I was sexually abused from birth until I started high school, not long before my 14th birthday. I obviously can't remember it starting, and I have no specific memory of when or why it stopped. I know that I was abused by my mum, dad, grandfather, aunt, a cousin and someone from my class from school, but I also know that I was abused by other men and I still have no idea who they were. I grew up thinking the abuse was "normal" but hated it. It happened most days.
I remember being worried on the days I wasn't abused, and the feeling of not knowing if it would happen was almost as bad as the abuse itself. I was raped vaginally, anally and orally and had items such as scissors and knives put inside my body. I had to touch people and be touched. I had to touch dogs and allow them to lick my body. Sometimes I was abused by more than one person at a time. I was forced to touch myself in front of people. A lot of the time, it was incredibly painful, but sometimes I was touched in a way that resulted in "nice" feelings that I know now were sexual arousal and that was the hardest thing ever. It felt as if my body was betraying me when I had those feelings, as I hated it and wanted it to stop -- but was simultaneously told that I wanted it and was enjoying it. For me, it was incredibly confusing. It's still the hardest thing for me to own, and I haven't got to the place where I can forgive my body for what I know now to be a "normal" physiological response.
During the period of my abuse, I was told that I was bad and dirty, that it was my fault and that if I told anybody they would think I was horrible and wouldn't believe me. That bad things would happen to me and they would kill me. I grew up thinking that this was normal until the one day it stopped, and I completely forgot that any of it had ever happened.
I was nearly 18 and in my last year of high school, studying for my final exams and going through the process of applying to University. School had always been a safe space for me, despite the fact that I sometimes struggled with friendships. Still, I felt safer there than at home.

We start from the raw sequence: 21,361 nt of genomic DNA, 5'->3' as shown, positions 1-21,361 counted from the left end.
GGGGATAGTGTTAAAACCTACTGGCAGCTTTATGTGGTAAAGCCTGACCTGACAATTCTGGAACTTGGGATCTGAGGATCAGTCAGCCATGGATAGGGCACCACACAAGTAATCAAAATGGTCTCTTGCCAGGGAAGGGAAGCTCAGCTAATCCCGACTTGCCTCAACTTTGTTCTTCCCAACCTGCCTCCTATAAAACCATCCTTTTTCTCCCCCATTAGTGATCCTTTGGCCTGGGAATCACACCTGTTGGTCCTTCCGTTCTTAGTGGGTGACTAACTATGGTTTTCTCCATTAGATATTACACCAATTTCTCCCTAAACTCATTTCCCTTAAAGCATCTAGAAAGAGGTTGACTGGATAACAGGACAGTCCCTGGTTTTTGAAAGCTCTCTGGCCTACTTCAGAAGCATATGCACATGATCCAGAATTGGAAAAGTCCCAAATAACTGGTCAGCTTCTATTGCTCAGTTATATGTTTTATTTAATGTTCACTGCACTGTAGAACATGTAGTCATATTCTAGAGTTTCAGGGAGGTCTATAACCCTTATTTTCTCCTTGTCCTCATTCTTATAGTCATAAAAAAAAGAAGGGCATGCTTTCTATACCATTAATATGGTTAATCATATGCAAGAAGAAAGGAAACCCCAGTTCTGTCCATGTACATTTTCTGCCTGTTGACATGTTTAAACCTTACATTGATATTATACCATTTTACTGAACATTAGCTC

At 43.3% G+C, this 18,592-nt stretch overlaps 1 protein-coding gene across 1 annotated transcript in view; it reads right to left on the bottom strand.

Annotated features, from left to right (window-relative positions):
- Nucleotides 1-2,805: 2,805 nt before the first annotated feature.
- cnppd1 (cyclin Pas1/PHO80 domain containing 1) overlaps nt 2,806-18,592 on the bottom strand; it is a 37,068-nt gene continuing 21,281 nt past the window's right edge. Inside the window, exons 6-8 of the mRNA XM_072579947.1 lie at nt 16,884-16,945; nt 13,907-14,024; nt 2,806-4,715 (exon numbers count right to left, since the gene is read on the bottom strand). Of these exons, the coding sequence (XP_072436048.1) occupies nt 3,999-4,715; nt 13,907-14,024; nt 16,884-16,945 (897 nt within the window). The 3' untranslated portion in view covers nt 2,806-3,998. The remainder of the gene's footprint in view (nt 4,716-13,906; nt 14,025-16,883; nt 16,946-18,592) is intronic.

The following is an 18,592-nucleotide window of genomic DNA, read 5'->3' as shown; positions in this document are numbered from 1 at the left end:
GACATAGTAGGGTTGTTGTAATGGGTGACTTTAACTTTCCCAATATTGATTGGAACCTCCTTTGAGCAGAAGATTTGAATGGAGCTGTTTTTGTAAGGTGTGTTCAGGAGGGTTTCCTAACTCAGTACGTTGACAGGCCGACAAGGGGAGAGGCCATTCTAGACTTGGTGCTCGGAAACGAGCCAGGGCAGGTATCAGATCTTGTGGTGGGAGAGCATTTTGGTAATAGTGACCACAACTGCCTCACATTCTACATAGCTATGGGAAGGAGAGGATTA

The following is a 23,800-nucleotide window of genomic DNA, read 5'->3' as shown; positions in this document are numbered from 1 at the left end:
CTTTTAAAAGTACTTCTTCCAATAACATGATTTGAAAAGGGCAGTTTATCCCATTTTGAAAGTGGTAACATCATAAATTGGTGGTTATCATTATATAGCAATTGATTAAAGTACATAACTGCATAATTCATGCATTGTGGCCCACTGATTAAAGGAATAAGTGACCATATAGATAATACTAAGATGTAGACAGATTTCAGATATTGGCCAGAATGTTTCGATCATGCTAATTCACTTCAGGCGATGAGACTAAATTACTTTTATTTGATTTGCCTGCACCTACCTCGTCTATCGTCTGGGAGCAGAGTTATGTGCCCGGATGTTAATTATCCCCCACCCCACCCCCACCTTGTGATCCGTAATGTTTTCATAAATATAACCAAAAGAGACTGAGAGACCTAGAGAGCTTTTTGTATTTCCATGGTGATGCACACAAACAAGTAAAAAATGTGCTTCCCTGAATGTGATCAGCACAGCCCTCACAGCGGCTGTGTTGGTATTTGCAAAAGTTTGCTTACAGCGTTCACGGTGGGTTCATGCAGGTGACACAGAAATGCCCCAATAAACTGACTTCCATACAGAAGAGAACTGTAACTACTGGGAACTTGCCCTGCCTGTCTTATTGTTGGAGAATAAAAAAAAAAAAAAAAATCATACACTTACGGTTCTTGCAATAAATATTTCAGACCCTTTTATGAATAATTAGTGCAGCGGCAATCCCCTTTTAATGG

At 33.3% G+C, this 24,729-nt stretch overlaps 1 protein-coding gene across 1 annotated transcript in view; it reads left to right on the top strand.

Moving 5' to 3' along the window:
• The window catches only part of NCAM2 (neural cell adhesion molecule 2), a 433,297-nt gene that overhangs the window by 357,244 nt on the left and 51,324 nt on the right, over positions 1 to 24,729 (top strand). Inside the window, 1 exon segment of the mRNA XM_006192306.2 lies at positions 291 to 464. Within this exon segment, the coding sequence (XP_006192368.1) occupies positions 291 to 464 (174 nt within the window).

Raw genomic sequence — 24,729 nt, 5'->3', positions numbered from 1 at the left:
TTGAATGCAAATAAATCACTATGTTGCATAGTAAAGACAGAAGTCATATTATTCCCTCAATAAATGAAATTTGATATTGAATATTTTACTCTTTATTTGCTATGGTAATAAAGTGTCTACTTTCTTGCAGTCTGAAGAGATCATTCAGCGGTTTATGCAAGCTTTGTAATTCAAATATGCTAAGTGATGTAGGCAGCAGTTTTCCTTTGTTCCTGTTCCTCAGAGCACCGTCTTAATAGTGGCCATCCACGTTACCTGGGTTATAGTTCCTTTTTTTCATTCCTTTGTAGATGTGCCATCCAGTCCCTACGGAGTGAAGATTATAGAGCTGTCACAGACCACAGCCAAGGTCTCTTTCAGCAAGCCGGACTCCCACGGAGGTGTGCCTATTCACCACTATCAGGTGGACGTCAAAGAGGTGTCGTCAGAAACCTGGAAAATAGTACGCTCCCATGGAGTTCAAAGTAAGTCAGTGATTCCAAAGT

At the time, I was in terrible shape physically. I had lots of bladder and bowel problems, heavy painful periods, chronic nausea, and struggles with eating. There were periods of time where I would suddenly feel lightheaded and dizzy, my heart would feel like it was beating too fast, and I would get a tingling sensation in my fingers. Every time I felt this, I was terrified that I would get sick or pass out. I didn't know until I was at University that these episodes were called panic attacks. I realized that I had been having them every day since I was 10.
Despite it all, I was doing really well academically - I had always pushed myself to get high marks and anything less than 95% wasn't good enough. I was in an "A" level English class when I first began to remember my abuse. Our teacher had set up an exercise of writing our earliest memory, and suddenly I was "transported" from being nearly 18 in English class to an 11 year old being orally raped by my cousin. That was 24 years ago.
Not keeping quiet
When I had my first flashback I had no idea what to do - I just knew that even though I'd forgotten it for so long it had happened. After several days of eating practically nothing, waking up crying after nightmares, more flashbacks when I was awake, and trying and failing to forget it again --I realized that it was too big for me to deal with on my own. I felt that I could either tell somebody, or kill myself. However, I knew that if suicide didn't work, people would want to know why I'd tried.